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Real Time Clock/Calendar/Alarm with Interpreter for battery backed-up and battery powered operation with DS interface.

Based on the Atmel ATtiny12L-4PI microcontroller -A real Time Clock/Calendar for less than US$1.50 in moderate quantity.                                        


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This is the timekeeping test circuit. It includes a one-transistor circuit to switch in the 5V power supply when present and drop back to the 3v battery the rest of the time. That loop of blue wire-wrapping wire is a lariat used to quickly and easily pull the chip out of the socket during development without damage and without having to reach for the removal tool.

• Low current operation (chip sleeps most of the time)

• Alarm and external event triggered interpreter operation

• Capable of stand-alone timer and alarm use. No additional processor required once programmed.

• One external input pin and one open drain output pin for interpreter

DOWNLOAD

AVRStudio Hex file for clock CV0011.hex

This documentation printed to .PDF format t12clock.pdf

Short form programming and reference guide dscmap.pdf

AVR STudio source 02.11.10 V0011.asm

Note:
After programming, you must:
1. Select the Low Frequency Crystal oscillator 67ms + 32k clock, and
2. Disable Reset to free up pin 1 as open drain output.

You might want to enable brownout detection if the EEPROM is important in your application, but be aware that activating brown out detection will increase current drain.

Pinout

The clock is based on the Atmel ATtiny12 processor which is ideal for this kind of application because of its low current drain when clocked by a 32768 Hz crystal.

Architectural Description

Functional block diagram

A DS interface allows access to a register file, EEPROM, and an instruction interpreter. A separate interpreter interprets instructions stored in the EEPROM. EEPROM interpreter operation can be initiated by a clock/calendar alarm, an external event, or by command via the DS interface. The register set plays a central role in moving information between the DS interface and the clock and EEPROM interpreter. One external input can be sampled by the interpreter and one external open drain output can be driven by the interpreter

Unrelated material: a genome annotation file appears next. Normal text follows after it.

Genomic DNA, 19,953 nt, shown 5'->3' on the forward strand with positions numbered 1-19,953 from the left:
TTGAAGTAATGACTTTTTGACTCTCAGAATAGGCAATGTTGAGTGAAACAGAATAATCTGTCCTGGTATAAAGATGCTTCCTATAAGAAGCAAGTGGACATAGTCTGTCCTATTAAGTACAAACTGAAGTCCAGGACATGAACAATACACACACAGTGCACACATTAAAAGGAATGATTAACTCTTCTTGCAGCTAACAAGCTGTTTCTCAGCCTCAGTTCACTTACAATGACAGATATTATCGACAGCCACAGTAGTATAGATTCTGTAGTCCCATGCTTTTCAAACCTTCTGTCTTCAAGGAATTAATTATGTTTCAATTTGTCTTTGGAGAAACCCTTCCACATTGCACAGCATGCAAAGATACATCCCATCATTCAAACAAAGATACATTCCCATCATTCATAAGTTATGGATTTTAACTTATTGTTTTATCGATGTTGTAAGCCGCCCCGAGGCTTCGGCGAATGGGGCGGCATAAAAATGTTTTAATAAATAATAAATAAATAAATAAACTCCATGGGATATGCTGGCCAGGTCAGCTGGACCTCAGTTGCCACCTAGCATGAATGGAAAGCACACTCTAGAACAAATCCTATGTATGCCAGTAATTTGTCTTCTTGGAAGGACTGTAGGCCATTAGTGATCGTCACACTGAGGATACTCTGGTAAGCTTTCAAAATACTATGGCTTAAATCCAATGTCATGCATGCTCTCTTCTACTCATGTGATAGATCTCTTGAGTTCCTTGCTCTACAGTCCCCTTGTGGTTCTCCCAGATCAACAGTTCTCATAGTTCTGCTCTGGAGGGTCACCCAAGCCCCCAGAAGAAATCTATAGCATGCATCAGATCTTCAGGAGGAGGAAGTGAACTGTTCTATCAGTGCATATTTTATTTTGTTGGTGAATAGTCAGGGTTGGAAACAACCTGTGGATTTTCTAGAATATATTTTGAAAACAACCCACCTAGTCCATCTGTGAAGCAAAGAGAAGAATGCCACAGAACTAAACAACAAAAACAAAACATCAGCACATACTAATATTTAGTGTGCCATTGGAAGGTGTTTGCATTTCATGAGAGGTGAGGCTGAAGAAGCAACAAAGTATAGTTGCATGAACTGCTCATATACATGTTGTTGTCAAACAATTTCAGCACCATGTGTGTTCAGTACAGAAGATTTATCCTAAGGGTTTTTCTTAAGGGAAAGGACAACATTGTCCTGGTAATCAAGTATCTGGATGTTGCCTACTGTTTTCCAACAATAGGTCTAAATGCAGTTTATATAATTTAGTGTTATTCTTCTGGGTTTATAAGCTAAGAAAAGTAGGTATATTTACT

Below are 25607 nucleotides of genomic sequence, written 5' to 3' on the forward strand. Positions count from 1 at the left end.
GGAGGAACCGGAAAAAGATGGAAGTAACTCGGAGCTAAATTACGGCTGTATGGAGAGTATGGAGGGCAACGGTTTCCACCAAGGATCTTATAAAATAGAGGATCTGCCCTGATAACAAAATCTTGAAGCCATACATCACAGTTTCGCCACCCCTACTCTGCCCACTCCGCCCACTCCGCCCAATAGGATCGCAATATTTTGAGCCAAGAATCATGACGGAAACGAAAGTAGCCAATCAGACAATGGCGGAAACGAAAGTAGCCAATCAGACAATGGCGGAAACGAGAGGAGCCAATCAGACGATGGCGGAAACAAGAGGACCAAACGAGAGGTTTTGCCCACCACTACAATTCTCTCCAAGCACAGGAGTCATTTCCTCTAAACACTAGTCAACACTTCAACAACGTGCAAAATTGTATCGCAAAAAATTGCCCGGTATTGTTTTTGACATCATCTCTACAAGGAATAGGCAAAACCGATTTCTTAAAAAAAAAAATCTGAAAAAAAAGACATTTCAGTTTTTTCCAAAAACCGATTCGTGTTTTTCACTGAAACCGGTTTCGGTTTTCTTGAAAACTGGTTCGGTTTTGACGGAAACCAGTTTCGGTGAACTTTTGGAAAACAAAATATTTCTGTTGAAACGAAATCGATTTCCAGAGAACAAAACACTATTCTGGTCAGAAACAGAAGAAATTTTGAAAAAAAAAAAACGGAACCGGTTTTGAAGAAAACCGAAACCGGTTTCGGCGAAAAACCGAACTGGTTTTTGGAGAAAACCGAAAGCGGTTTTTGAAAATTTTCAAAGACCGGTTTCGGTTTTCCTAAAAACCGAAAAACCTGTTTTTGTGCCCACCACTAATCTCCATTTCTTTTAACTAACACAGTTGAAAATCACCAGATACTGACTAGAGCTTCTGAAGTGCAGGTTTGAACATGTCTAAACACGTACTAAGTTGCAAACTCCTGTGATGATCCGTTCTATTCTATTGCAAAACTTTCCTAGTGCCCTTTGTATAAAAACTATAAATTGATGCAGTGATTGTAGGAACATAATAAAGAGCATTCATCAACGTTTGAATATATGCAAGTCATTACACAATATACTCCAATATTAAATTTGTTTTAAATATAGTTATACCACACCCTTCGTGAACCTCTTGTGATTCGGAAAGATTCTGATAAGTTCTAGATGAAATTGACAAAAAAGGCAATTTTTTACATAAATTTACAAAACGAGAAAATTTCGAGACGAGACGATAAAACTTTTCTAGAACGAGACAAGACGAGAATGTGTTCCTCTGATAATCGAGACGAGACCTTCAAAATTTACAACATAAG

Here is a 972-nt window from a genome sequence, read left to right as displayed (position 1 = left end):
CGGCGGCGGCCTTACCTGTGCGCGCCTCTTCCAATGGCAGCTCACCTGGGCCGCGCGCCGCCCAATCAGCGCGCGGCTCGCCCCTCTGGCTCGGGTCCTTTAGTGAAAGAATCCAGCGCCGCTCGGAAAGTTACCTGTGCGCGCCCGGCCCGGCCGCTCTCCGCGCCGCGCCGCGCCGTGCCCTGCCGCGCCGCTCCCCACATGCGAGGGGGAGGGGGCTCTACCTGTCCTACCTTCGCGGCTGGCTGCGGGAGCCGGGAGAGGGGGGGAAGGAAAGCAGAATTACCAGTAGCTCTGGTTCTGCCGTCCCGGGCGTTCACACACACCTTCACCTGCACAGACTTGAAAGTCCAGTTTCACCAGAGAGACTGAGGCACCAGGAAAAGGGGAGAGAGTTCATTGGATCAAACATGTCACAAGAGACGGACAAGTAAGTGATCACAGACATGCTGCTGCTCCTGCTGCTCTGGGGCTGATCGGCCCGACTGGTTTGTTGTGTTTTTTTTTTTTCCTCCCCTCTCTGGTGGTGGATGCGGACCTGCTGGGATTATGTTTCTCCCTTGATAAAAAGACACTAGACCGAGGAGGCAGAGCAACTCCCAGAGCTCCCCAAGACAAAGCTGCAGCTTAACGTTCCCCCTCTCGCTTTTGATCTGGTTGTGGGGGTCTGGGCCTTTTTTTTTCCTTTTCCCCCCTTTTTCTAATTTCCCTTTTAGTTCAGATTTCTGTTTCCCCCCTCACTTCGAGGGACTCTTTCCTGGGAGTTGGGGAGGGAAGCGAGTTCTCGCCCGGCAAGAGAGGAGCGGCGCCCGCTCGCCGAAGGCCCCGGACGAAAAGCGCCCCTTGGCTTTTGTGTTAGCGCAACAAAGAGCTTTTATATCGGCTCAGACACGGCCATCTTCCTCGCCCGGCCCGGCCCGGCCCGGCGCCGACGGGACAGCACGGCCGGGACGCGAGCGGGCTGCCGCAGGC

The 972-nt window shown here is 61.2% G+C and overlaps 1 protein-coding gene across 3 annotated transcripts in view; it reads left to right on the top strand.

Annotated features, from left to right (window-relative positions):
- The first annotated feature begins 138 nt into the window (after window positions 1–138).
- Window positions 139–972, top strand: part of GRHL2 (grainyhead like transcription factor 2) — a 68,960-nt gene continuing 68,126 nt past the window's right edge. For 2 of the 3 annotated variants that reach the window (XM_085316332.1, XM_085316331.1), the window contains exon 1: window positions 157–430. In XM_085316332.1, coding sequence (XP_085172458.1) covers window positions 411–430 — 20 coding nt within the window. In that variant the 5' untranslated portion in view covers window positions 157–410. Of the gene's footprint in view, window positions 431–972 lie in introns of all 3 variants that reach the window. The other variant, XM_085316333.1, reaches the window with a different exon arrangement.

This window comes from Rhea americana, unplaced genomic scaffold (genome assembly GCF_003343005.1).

The clock's output can be read from registers 3 through 8, but writing to these registers does not affect the clock unless the "write time buffers to clock" flag is set in the control register (register $0F). See the Register Assignments section for more detail.

It should be noted that this application of the DS Inteface has a time-out period of 1 to 2 seconds for both send and receive. This prevents the inteface from hanging up in applicatoins in which the DS Interface pins are exposed to shorts on in which DS Interface transactions are interrupted. It also puts contstraints on the response time of the host. As an example, to read the control register, the read comamnd ($1F) must be sent, and the host must respond to the clock's signal for attention within two seconds, or the transaction will be abandoned and the interface reset.